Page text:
Also, I’ve added a validation rule for the date as well as for the price. Then, I have these validation rules wrapped inside of this class, I also now need to use them. Now for that, I’m going to go back to my CreateEventCommandHandler.

CreateEventCommandHandler

Before I’m actually going to go to my repository and try to map this, I’m going to validate the incoming requests. I’m going to instantiate the CreateEventCommandValidator, and then I’m going to call the ValidateAsync method onto our CreateEventCommand instance, and this will trigger the validation rules defined in the validator.

public class CreateEventCommandHandler : 
    IRequestHandler<CreateEventCommand, Guid>
{
    private readonly IEventRepository _eventRepository;
    private readonly IMapper _mapper;

    public CreateEventCommandHandler(IMapper mapper, 
        IEventRepository eventRepository)
    {
        _mapper = mapper;
        _eventRepository = eventRepository;
    }

    public async Task<Guid> Handle(CreateEventCommand request,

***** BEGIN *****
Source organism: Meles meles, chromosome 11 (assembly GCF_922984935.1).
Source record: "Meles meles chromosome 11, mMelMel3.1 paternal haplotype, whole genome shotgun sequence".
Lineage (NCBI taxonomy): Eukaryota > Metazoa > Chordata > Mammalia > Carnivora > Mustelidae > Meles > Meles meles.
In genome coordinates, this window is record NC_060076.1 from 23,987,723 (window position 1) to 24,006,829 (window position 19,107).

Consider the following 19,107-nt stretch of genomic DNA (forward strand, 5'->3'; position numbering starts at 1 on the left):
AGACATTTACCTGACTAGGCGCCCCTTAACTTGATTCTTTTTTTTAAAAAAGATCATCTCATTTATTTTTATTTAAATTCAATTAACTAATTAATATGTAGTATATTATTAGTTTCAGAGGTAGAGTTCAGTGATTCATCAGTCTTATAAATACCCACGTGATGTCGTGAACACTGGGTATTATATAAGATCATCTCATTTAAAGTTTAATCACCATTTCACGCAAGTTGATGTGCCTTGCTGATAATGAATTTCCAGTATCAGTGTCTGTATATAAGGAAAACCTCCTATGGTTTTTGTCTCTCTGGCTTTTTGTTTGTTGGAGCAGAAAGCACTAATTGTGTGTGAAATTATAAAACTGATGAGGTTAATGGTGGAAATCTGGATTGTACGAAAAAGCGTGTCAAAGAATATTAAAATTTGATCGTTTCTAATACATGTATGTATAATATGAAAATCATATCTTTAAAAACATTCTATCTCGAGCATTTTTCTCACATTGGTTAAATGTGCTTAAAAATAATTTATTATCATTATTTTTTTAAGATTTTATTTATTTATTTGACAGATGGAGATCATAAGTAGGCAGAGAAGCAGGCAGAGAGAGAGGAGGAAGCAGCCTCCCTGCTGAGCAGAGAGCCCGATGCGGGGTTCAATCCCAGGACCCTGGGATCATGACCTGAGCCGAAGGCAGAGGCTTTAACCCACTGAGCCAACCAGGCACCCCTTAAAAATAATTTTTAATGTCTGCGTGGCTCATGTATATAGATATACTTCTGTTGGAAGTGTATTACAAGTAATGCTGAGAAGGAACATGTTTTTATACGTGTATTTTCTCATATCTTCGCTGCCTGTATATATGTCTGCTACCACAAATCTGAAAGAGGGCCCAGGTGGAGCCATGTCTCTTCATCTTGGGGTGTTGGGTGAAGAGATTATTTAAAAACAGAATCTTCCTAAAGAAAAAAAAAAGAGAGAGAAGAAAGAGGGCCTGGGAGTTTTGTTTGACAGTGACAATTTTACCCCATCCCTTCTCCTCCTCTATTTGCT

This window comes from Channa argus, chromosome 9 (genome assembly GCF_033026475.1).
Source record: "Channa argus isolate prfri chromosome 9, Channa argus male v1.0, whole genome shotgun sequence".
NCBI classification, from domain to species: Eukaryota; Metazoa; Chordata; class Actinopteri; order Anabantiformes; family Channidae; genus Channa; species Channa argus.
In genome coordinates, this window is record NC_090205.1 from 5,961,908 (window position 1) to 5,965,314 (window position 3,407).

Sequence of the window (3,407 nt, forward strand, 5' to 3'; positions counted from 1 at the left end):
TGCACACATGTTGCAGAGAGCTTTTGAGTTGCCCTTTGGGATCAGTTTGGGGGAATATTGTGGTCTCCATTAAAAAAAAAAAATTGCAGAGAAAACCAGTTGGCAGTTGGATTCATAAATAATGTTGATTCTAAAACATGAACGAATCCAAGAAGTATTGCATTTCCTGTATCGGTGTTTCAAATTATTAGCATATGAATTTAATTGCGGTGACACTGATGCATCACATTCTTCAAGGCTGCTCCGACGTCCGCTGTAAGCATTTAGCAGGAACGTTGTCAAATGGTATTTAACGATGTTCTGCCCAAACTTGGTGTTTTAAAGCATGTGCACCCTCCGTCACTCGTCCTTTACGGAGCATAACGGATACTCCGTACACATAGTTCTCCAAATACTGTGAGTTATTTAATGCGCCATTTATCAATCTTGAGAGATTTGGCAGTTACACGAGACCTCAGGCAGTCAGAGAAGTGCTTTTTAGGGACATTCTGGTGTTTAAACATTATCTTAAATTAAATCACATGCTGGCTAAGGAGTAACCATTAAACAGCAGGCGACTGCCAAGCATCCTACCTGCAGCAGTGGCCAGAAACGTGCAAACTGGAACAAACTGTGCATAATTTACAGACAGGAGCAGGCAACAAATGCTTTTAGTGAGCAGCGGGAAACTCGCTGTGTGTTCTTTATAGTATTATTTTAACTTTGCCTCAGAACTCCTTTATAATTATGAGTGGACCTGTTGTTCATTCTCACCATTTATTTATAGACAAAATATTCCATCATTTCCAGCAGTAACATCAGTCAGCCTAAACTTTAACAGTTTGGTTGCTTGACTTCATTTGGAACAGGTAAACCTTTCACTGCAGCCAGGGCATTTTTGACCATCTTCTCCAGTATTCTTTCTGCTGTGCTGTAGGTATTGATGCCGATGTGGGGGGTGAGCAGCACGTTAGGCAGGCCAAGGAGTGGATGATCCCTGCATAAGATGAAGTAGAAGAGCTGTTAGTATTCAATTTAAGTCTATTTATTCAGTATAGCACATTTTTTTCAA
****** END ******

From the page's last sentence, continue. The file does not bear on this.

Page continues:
CancellationToken cancellationToken)
    {
        var validator = new CreateEventCommandValidator(_eventRepository);
        var validationResult = await validator.ValidateAsync(request);

        var @event = _mapper.Map<Event>(request);
        @event = await _eventRepository.AddAsync(@event);

        return @event.EventId;
    }
}

Now, just triggering those won’t do anything, we still need to check the result of that validation. And the result will be captured in this validationResult and that will actually contain the list of errors, if any, that are coming back from that validate. But if there are, what do I then do?

As you can see, adding validation using Fluent Validation could be easy enough but how to raise exceptions?

Exceptions

Now, I don’t want to use the default exceptions. Why that is will become clear later on. But I am going to include some custom exceptions inside of my application project that I’m going to use for my application logic. The consumer of my application logic will then be able to react to these custom exceptions.

Exceptions folder in the project - Adding validation using Fluent Validation
Exceptions folder in the project

So, in my application project I’ve now added an Exceptions folder, which contains a couple of custom exceptions, such as the BadRequestException, that will be used later on when we, for example, encounter wrong input, an event that is going to be created that basically contains invalid input, it might be null or something.

public class BadRequestException: ApplicationException
{
    public BadRequestException(string message): base(message)